- Levi's net sales increased 5% year over year to $1.3 billion in its second fiscal quarter (which ended May 26), the company reported Tuesday.
- The denim brand reported that revenue was up in all major regions it sells in, with 3% growth in the Americas (where it made $693 million in revenue), 9% growth in Europe and 6% growth in Asia.
- Levi's operating income was down 19% as planned advertising and promotion costs offset windfalls from increased sales. Net income fell 63% year over year to $28.5 million, mostly due to expenses related to the brand's initial public offering this year. The company paid $24.9 million in underwriting commissions plus another $3.5 million unspecified additional costs related to the IPO.
The heart of Levi's business did well in Q2, with sales of men's bottoms — the company's biggest business — up 5%, CEO Chip Bergh told analysts Tuesday, according to a Seeking Alpha transcript.
But the brand also wants to diversify. Bergh added that Levi's plans to expand more into tops and women's categories, as well as under-penetrated markets. "While we've made good progress, the future growth opportunity in these areas remain significant," he said, noting that the company's womenswear business grew 16% in Q2 and has grown in double digits for the past 10 quarters.
Analysts with Morgan Stanley said in an emailed client note Wednesday that Levi's is underpenetrated in women's and tops, "which we view as key to the company's ongoing transformation into a lifestyle business."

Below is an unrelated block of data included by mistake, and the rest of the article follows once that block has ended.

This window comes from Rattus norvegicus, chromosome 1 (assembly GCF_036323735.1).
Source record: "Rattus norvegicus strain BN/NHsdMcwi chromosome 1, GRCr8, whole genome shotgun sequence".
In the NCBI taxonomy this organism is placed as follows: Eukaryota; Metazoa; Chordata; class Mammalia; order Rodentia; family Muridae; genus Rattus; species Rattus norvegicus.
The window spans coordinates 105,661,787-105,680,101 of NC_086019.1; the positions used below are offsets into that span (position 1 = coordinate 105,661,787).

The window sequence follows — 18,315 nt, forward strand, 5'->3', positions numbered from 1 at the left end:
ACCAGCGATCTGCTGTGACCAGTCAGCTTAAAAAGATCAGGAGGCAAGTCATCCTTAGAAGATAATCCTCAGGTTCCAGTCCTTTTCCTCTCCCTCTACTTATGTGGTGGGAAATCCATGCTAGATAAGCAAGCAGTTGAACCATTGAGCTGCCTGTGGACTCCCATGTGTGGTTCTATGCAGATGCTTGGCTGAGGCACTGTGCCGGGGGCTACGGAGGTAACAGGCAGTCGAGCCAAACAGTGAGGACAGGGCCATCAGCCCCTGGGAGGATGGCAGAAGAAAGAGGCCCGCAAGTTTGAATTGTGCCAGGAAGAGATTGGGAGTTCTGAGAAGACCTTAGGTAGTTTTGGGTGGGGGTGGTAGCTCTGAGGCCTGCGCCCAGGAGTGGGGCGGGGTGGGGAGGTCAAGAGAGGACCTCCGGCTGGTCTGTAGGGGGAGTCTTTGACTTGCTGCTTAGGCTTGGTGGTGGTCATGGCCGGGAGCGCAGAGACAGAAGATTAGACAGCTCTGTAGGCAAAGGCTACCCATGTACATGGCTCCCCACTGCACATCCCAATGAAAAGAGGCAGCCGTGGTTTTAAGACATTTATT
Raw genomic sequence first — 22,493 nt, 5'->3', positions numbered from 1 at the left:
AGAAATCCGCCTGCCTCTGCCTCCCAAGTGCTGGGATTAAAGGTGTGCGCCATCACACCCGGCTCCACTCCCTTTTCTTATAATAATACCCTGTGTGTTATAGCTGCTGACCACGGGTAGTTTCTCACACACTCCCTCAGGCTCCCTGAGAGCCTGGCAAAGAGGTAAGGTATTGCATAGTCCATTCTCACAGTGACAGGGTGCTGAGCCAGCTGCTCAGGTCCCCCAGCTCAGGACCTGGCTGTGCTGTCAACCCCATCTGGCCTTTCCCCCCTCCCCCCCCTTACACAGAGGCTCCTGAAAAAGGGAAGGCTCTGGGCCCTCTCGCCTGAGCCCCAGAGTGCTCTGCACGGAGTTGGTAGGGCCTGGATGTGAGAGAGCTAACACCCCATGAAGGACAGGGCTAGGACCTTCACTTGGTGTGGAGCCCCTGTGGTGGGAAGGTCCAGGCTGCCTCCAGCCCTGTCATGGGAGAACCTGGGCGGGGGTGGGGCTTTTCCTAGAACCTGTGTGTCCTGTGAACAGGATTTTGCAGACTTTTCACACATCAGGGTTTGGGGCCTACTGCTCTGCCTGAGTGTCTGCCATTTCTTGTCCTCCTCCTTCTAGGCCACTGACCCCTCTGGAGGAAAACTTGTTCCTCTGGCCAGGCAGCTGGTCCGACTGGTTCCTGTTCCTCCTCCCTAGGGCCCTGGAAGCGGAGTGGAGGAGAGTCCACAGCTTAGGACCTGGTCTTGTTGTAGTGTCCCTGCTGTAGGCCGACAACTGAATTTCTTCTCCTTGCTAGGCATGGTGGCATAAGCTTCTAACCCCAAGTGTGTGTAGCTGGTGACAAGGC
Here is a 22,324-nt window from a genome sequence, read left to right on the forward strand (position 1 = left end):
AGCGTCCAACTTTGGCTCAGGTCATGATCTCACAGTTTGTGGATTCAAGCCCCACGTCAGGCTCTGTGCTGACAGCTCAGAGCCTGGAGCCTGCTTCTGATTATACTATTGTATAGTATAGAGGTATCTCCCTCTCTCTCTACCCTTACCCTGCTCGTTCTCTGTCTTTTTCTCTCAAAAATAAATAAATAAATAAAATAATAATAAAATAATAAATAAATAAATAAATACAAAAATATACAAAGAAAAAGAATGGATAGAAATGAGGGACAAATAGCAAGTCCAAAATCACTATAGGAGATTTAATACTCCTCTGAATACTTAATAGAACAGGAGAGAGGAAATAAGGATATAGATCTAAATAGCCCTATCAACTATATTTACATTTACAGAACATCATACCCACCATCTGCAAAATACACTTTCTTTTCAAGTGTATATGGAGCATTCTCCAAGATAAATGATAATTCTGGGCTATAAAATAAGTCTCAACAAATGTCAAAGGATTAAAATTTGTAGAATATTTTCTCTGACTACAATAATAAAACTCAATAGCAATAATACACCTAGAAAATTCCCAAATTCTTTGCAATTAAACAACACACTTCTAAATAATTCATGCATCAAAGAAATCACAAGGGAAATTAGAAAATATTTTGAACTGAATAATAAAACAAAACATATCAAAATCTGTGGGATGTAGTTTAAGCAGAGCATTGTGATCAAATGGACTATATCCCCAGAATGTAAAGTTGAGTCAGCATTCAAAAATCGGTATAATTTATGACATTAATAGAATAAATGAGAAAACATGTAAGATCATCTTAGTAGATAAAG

Levi's also aims to become a "leading world-class omnichannel retailer," Bergh said. During Q2, the company's direct-to-consumer business, which includes both physical stores and websites, grew 14%, marking the 13th straight quarter of double-digit growth. Of that, e-commerce sales grew 25% and sales at Levi's brick-and-mortar stores grew 12%.
As it chases sales growth, the brand is also looking to boost profits, including through its technological capabilities. Bergh told analysts that products comprising 25% of its denim bottoms business are finished with lasers instead of by hand, which he expects to rise to 50% by 2021. The technique is expected to boost profit while also bringing benefits to Levi's supply chain and inventory.
The company is also looking to use technology to customize jeans, with the goal of allowing customers to design their own jeans and receive them days later, Bergh said.